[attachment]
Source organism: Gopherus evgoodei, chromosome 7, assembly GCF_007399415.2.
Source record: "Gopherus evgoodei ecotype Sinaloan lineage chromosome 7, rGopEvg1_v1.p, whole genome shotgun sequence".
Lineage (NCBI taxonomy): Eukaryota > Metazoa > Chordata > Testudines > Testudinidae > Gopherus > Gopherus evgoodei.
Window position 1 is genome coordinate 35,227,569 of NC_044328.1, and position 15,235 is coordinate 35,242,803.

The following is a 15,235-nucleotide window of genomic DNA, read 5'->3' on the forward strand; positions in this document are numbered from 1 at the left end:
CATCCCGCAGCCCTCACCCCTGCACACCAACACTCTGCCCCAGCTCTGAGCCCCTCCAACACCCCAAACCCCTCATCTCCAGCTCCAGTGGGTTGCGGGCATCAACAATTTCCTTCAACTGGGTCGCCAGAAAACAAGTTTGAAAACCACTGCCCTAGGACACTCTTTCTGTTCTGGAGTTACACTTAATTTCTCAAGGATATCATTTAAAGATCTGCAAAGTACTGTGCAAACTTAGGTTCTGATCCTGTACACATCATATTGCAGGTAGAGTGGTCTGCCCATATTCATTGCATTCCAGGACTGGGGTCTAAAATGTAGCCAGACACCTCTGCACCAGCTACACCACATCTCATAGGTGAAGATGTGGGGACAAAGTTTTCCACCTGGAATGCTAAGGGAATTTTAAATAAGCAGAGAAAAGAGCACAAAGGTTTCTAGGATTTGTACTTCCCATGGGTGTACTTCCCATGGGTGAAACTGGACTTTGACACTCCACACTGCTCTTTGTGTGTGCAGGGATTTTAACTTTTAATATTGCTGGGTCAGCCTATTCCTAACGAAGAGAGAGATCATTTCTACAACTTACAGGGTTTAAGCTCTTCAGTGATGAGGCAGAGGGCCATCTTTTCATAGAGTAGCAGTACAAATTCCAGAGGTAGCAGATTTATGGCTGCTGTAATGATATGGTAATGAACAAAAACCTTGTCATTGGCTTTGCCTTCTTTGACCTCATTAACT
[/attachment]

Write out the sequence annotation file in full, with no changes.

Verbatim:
Source organism: Gopherus evgoodei, chromosome 7, assembly GCF_007399415.2.
Source record: "Gopherus evgoodei ecotype Sinaloan lineage chromosome 7, rGopEvg1_v1.p, whole genome shotgun sequence".
Lineage (NCBI taxonomy): Eukaryota > Metazoa > Chordata > Testudines > Testudinidae > Gopherus > Gopherus evgoodei.
Window position 1 is genome coordinate 35,227,569 of NC_044328.1, and position 15,235 is coordinate 35,242,803.

The following is a 15,235-nucleotide window of genomic DNA, read 5'->3' on the forward strand; positions in this document are numbered from 1 at the left end:
CATCCCGCAGCCCTCACCCCTGCACACCAACACTCTGCCCCAGCTCTGAGCCCCTCCAACACCCCAAACCCCTCATCTCCAGCTCCAGTGGGTTGCGGGCATCAACAATTTCCTTCAACTGGGTCGCCAGAAAACAAGTTTGAAAACCACTGCCCTAGGACACTCTTTCTGTTCTGGAGTTACACTTAATTTCTCAAGGATATCATTTAAAGATCTGCAAAGTACTGTGCAAACTTAGGTTCTGATCCTGTACACATCATATTGCAGGTAGAGTGGTCTGCCCATATTCATTGCATTCCAGGACTGGGGTCTAAAATGTAGCCAGACACCTCTGCACCAGCTACACCACATCTCATAGGTGAAGATGTGGGGACAAAGTTTTCCACCTGGAATGCTAAGGGAATTTTAAATAAGCAGAGAAAAGAGCACAAAGGTTTCTAGGATTTGTACTTCCCATGGGTGTACTTCCCATGGGTGAAACTGGACTTTGACACTCCACACTGCTCTTTGTGTGTGCAGGGATTTTAACTTTTAATATTGCTGGGTCAGCCTATTCCTAACGAAGAGAGAGATCATTTCTACAACTTACAGGGTTTAAGCTCTTCAGTGATGAGGCAGAGGGCCATCTTTTCATAGAGTAGCAGTACAAATTCCAGAGGTAGCAGATTTATGGCTGCTGTAATGATATGGTAATGAACAAAAACCTTGTCATTGGCTTTGCCTTCTTTGACCTCATTAACT